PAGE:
In line with the results for FSIQ, partner educational level had a significant effect on the means of both VIQ and PIQ in the older cohort. Older subjects whose partners were more highly educated had higher VIQ and PIQ scores (for VIQ, m′o = 2.35; for PIQ, m′o = 2.43).

Like with FSIQ, urbanization level influenced the mean VIQ scores of younger males (m′ym = −1.08), with lower urbanization levels being associated to lower VIQ scores. This effect however was not replicated for PIQ.

The small means effect of mean real estate price, and the unique environmental variance of older males, as found for FSIQ, were not replicated for PIQ. Similar effects, albeit of smaller size, were however observed for VIQ.

Details on these additional analyses are available online (www.psy.vu.nl/u/s.van.der.sluis).

Discussion

Previous studies have shown that characteristics of the childhood home-environment can influence the extent to which additive genetic factors and environmental factors contribute to the variability observed in children’s cognitive ability. The aim of the present study was to determine whether the variability in cognitive abilities observed in adult subjects is moderated by environmental factors as well. These factors included a characteristic of the childhood home-environment, namely parental educational attainment level, and three largely self-selected characteristics of the adulthood environment, to wit partner educational attainment level, urbanization level of the participant’s residential area, and mean real estate price of the participant’s residential area. The latter moderator was considered a crude estimate of income.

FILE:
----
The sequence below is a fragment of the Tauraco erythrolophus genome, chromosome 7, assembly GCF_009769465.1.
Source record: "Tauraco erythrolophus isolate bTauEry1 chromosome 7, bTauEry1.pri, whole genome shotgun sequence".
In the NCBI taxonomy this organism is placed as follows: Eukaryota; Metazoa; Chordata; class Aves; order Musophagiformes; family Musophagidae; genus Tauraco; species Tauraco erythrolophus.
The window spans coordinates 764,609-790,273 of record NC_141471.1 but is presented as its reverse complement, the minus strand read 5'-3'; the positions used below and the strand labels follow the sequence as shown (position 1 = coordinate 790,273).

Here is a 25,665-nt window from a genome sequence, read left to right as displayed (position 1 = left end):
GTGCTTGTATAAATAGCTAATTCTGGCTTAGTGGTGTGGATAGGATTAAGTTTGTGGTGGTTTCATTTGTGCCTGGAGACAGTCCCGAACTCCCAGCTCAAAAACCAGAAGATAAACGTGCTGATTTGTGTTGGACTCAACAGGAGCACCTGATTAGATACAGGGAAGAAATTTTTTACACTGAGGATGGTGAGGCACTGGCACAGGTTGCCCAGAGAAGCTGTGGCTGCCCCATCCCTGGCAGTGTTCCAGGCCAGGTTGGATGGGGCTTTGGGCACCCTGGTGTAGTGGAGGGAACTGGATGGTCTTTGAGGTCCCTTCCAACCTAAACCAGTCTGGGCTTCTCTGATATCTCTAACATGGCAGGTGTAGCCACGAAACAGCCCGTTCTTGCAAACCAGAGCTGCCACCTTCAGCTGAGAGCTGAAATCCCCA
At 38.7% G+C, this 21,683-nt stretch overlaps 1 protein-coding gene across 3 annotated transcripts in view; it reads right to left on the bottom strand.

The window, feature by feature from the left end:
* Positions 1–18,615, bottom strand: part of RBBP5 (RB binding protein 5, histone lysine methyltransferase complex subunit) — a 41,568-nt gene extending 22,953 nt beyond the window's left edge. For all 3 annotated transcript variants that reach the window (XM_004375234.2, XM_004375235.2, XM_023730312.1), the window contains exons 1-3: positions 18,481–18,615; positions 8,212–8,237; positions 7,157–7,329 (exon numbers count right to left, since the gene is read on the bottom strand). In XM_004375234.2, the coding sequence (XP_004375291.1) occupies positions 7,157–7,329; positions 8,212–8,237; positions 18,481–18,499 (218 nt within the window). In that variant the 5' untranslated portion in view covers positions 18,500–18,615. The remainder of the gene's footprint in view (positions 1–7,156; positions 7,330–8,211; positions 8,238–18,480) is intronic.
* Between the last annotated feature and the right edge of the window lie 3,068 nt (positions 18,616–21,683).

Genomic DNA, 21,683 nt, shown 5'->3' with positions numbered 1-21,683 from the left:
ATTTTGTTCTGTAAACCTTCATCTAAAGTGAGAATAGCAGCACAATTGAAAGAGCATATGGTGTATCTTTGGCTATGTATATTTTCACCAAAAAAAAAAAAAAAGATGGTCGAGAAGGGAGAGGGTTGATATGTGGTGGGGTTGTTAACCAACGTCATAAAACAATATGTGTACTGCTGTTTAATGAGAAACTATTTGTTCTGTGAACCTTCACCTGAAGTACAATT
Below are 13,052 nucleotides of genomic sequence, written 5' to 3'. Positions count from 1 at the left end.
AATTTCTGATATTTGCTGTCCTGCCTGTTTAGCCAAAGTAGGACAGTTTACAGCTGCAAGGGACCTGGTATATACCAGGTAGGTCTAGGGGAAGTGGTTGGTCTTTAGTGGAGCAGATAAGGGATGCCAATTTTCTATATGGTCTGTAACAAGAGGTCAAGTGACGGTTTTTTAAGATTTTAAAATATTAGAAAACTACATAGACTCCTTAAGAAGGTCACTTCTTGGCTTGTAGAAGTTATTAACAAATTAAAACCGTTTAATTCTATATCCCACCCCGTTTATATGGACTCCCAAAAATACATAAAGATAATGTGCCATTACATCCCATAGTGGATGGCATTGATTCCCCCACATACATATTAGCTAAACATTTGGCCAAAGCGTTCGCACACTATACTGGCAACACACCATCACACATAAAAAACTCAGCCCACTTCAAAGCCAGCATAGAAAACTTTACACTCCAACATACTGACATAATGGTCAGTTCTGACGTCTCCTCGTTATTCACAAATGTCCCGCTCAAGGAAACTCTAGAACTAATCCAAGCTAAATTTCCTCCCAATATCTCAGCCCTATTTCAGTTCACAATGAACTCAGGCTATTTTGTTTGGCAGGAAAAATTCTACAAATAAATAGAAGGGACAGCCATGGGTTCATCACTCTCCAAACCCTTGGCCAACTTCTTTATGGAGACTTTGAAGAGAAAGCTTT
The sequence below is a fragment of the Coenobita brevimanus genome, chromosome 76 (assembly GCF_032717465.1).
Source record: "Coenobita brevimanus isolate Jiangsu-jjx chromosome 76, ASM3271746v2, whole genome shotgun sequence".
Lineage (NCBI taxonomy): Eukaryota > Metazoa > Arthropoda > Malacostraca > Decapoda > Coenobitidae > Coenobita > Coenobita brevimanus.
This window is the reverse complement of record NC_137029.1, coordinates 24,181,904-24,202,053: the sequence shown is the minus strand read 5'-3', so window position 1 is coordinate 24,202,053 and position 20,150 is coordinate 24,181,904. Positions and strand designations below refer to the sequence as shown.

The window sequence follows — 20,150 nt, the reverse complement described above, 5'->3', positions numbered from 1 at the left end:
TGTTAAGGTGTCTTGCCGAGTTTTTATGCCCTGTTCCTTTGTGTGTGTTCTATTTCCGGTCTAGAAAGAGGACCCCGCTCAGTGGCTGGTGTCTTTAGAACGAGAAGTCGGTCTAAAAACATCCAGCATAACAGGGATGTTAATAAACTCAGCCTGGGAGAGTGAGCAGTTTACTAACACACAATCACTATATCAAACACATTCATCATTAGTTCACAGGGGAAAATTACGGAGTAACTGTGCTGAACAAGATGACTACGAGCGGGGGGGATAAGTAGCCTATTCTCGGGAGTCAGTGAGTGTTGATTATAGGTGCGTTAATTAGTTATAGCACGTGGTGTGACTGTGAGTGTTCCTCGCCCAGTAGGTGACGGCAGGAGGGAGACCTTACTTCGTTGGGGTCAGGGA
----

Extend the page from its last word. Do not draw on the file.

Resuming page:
Contrary to the findings reported in children (e.g., Harden et al. 2007; Turkheimer et al. 2003; Rowe et al. 1999), we did not find any indication of gene by environment interaction in our adult sample, i.e., the variance explained by additive genetic effects in FSIQ, VIQ and PIQ was stable across the levels of all environmental moderators under study. This means that so far, the only two studies on moderation in adults’ cognitive ability (the present study and the study by Kremen et al. 2005) fail to replicate the differential effects of additive genetic effects in different environments, as has been observed in children. This could suggest that the genes that are vulnerable to environmental influences in childhood, and as such give rise to significant G × E effects, are involved in development of e.g., the brain. Further research is however required to verify this hypothesis.